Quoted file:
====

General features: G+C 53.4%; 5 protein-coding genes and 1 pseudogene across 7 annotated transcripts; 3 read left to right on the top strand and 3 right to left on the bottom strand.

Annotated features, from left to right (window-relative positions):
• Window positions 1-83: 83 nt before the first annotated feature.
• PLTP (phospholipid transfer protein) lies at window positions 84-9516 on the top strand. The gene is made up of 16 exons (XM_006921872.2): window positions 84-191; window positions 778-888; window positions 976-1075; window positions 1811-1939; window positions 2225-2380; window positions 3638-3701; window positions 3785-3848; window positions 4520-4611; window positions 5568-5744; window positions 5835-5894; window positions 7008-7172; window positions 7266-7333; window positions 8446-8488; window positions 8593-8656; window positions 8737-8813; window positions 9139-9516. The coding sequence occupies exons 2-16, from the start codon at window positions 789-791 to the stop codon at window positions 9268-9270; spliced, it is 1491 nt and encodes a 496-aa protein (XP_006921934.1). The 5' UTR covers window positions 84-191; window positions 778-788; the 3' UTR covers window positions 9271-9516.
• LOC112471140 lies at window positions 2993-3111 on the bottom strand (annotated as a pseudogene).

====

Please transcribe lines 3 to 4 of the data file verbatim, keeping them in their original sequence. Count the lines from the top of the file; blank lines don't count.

• Window positions 1-83: 83 nt before the first annotated feature.
• PLTP (phospholipid transfer protein) lies at window positions 84-9516 on the top strand. The gene is made up of 16 exons (XM_006921872.2): window positions 84-191; window positions 778-888; window positions 976-1075; window positions 1811-1939; window positions 2225-2380; window positions 3638-3701; window positions 3785-3848; window positions 4520-4611; window positions 5568-5744; window positions 5835-5894; window positions 7008-7172; window positions 7266-7333; window positions 8446-8488; window positions 8593-8656; window positions 8737-8813; window positions 9139-9516. The coding sequence occupies exons 2-16, from the start codon at window positions 789-791 to the stop codon at window positions 9268-9270; spliced, it is 1491 nt and encodes a 496-aa protein (XP_006921934.1). The 5' UTR covers window positions 84-191; window positions 778-788; the 3' UTR covers window positions 9271-9516.